This research study investigates the experiences of educators, parents, and students diagnosed with pervasive developmental disorder (PDD) throughout the individual education plan (IEP) process. The growing number of diagnoses and increasingly complex behaviors of children with PDD have created a dilemma for current educational systems. Therefore, this study addresses the need to question, evaluate, or create a support model within the public education system that allows students with PDD to receive appropriate educational support.
The study participants were selected based on their experiences within a structured support program designed for students diagnosed with PDD in an Oregon public school system. The educators selected have experience of working with students diagnosed with PDD in the general and special education settings. The parent participants have students enrolled in a specific program called SUCCESS. Lastly, the students involved in this study were current or former members of specially designed programs within the Oaks School District. Overall, 63 participants participated in this research study including, 15 students, 22 parents, and 26 teachers.
The study include a comprehensive literature review discussing historical perspectives of PDD, federal mandates, testing categories, inclusionary experiences, personnel training, collaboration, and Transformational Learning Theory through Collaborative Inquiry. The research consisted of three phases: a questionnaire, individual interviews, and a group interview. Once combined, the data developed core themed principles for developing or evaluating programs serving students with PDD.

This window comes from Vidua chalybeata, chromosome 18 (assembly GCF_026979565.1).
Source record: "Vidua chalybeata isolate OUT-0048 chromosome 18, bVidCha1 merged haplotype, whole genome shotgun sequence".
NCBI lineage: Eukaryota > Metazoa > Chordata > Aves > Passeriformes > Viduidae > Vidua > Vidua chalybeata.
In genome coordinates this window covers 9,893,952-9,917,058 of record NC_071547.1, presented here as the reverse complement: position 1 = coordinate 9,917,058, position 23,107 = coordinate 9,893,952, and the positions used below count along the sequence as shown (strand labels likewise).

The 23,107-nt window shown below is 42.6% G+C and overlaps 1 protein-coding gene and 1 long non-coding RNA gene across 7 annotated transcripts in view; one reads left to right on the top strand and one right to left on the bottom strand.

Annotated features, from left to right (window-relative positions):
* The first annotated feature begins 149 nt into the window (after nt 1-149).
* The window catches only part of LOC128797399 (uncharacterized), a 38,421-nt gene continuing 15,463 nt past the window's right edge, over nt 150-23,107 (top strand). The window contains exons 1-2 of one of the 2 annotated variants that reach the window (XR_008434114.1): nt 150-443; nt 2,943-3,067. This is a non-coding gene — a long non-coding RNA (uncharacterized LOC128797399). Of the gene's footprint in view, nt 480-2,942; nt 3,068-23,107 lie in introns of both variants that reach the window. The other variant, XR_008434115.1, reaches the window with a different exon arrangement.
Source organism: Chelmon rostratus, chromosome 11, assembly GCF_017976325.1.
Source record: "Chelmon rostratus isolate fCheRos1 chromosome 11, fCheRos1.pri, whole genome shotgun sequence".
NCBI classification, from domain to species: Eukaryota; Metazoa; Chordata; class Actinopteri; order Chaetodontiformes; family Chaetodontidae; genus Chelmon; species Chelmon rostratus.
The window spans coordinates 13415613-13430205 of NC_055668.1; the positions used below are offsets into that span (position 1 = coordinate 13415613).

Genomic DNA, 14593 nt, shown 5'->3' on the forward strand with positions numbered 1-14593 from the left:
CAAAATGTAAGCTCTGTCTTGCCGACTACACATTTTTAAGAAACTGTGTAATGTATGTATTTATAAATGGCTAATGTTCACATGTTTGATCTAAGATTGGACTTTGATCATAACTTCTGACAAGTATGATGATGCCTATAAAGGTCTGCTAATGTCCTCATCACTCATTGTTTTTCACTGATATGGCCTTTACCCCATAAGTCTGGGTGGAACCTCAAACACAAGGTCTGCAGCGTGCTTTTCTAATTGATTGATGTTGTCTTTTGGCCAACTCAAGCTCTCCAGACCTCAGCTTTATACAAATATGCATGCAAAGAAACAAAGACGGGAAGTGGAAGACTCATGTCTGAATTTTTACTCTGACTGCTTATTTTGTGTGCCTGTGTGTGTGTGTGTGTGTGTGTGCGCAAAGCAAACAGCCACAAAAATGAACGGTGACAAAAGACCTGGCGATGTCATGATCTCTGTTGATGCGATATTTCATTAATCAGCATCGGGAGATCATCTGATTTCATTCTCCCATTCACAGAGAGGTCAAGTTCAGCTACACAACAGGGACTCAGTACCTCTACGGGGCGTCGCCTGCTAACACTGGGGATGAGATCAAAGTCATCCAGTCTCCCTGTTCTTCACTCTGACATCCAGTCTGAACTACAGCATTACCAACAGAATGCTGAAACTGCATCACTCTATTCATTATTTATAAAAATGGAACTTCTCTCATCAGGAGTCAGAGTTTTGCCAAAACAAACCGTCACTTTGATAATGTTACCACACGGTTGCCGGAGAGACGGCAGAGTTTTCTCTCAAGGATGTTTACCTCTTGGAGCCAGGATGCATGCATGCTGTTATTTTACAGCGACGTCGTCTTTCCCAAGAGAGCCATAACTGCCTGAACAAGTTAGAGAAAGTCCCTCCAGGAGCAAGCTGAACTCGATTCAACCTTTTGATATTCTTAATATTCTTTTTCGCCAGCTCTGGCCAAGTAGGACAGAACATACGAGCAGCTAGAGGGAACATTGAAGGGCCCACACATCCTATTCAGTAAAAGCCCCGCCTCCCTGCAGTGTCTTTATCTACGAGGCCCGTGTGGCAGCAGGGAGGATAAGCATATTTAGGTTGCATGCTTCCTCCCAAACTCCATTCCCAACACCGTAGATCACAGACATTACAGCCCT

The issues surrounding the education of students diagnosed with PDD are rapidly changing because of the increased diagnoses and understanding of this disorder. The educational system is working to adapt current educational practices, but unfortunately the current state of educating students diagnosed with PDD is in need of development. Currently many teachers are not adequately trained to cope with the behaviors associated with PDD; parents are fighting with school districts for services; and students are being educated at inappropriate levels because of a lack of understanding and support. This study makes specific recommendations for programs designed to serve students with PDD, their teachers, and parents.
|Advisor:||Gonzalez, Ruth, Carr, Carolyn|
|School:||Lewis and Clark College|
|School Location:||United States -- Oregon|
|Source:||DAI-A 74/01(E), Dissertation Abstracts International|
|Subjects:||School administration, School counseling, Special education|
|Keywords:||Autism, Behavior, Parents, Pervasive developmental disorder, Students with autism, Teachers|
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